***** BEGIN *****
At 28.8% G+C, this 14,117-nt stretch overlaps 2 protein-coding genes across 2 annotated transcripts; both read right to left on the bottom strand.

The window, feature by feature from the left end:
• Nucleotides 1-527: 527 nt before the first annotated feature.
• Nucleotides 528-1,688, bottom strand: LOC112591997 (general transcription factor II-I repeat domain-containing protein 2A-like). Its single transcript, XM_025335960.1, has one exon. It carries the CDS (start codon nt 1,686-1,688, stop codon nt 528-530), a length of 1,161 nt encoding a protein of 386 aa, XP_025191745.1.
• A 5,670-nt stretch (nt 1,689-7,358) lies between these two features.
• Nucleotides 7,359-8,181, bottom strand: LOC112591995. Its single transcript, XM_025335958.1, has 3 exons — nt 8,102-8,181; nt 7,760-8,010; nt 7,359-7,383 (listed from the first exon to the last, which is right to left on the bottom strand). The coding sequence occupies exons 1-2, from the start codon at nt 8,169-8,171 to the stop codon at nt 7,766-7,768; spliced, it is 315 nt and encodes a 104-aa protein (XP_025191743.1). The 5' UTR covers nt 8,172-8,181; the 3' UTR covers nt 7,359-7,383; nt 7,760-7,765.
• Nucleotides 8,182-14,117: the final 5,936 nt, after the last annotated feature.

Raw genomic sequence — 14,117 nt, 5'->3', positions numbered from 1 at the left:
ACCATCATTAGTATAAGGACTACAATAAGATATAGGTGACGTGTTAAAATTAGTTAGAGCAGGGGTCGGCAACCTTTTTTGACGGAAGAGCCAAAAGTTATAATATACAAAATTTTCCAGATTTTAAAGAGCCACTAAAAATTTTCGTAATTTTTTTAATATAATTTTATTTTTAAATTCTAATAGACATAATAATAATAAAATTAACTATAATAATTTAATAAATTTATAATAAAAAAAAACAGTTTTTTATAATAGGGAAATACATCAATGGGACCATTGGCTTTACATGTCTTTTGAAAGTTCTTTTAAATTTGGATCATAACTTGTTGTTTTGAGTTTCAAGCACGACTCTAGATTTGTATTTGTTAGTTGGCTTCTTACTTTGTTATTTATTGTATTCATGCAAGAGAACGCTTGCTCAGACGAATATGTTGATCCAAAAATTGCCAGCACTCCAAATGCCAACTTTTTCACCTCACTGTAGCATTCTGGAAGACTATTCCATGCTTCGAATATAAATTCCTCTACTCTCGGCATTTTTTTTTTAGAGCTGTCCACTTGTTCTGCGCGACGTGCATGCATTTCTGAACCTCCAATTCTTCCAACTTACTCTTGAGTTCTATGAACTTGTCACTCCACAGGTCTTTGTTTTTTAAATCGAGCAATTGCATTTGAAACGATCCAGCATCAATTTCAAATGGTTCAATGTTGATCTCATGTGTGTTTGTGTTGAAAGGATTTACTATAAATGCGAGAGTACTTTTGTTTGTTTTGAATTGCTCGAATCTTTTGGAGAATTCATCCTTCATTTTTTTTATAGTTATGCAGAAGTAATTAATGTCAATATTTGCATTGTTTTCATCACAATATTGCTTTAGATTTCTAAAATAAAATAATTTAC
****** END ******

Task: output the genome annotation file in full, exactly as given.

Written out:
At 28.8% G+C, this 14,117-nt stretch overlaps 2 protein-coding genes across 2 annotated transcripts; both read right to left on the bottom strand.

The window, feature by feature from the left end:
• Nucleotides 1-527: 527 nt before the first annotated feature.
• Nucleotides 528-1,688, bottom strand: LOC112591997 (general transcription factor II-I repeat domain-containing protein 2A-like). Its single transcript, XM_025335960.1, has one exon. It carries the CDS (start codon nt 1,686-1,688, stop codon nt 528-530), a length of 1,161 nt encoding a protein of 386 aa, XP_025191745.1.
• A 5,670-nt stretch (nt 1,689-7,358) lies between these two features.
• Nucleotides 7,359-8,181, bottom strand: LOC112591995. Its single transcript, XM_025335958.1, has 3 exons — nt 8,102-8,181; nt 7,760-8,010; nt 7,359-7,383 (listed from the first exon to the last, which is right to left on the bottom strand). The coding sequence occupies exons 1-2, from the start codon at nt 8,169-8,171 to the stop codon at nt 7,766-7,768; spliced, it is 315 nt and encodes a 104-aa protein (XP_025191743.1). The 5' UTR covers nt 8,172-8,181; the 3' UTR covers nt 7,359-7,383; nt 7,760-7,765.
• Nucleotides 8,182-14,117: the final 5,936 nt, after the last annotated feature.

Raw genomic sequence — 14,117 nt, 5'->3', positions numbered from 1 at the left:
ACCATCATTAGTATAAGGACTACAATAAGATATAGGTGACGTGTTAAAATTAGTTAGAGCAGGGGTCGGCAACCTTTTTTGACGGAAGAGCCAAAAGTTATAATATACAAAATTTTCCAGATTTTAAAGAGCCACTAAAAATTTTCGTAATTTTTTTAATATAATTTTATTTTTAAATTCTAATAGACATAATAATAATAAAATTAACTATAATAATTTAATAAATTTATAATAAAAAAAAACAGTTTTTTATAATAGGGAAATACATCAATGGGACCATTGGCTTTACATGTCTTTTGAAAGTTCTTTTAAATTTGGATCATAACTTGTTGTTTTGAGTTTCAAGCACGACTCTAGATTTGTATTTGTTAGTTGGCTTCTTACTTTGTTATTTATTGTATTCATGCAAGAGAACGCTTGCTCAGACGAATATGTTGATCCAAAAATTGCCAGCACTCCAAATGCCAACTTTTTCACCTCACTGTAGCATTCTGGAAGACTATTCCATGCTTCGAATATAAATTCCTCTACTCTCGGCATTTTTTTTTTAGAGCTGTCCACTTGTTCTGCGCGACGTGCATGCATTTCTGAACCTCCAATTCTTCCAACTTACTCTTGAGTTCTATGAACTTGTCACTCCACAGGTCTTTGTTTTTTAAATCGAGCAATTGCATTTGAAACGATCCAGCATCAATTTCAAATGGTTCAATGTTGATCTCATGTGTGTTTGTGTTGAAAGGATTTACTATAAATGCGAGAGTACTTTTGTTTGTTTTGAATTGCTCGAATCTTTTGGAGAATTCATCCTTCATTTTTTTTATAGTTATGCAGAAGTAATTAATGTCAATATTTGCATTGTTTTCATCACAATATTGCTTTAGATTTCTAAAATAAAATAATTTAC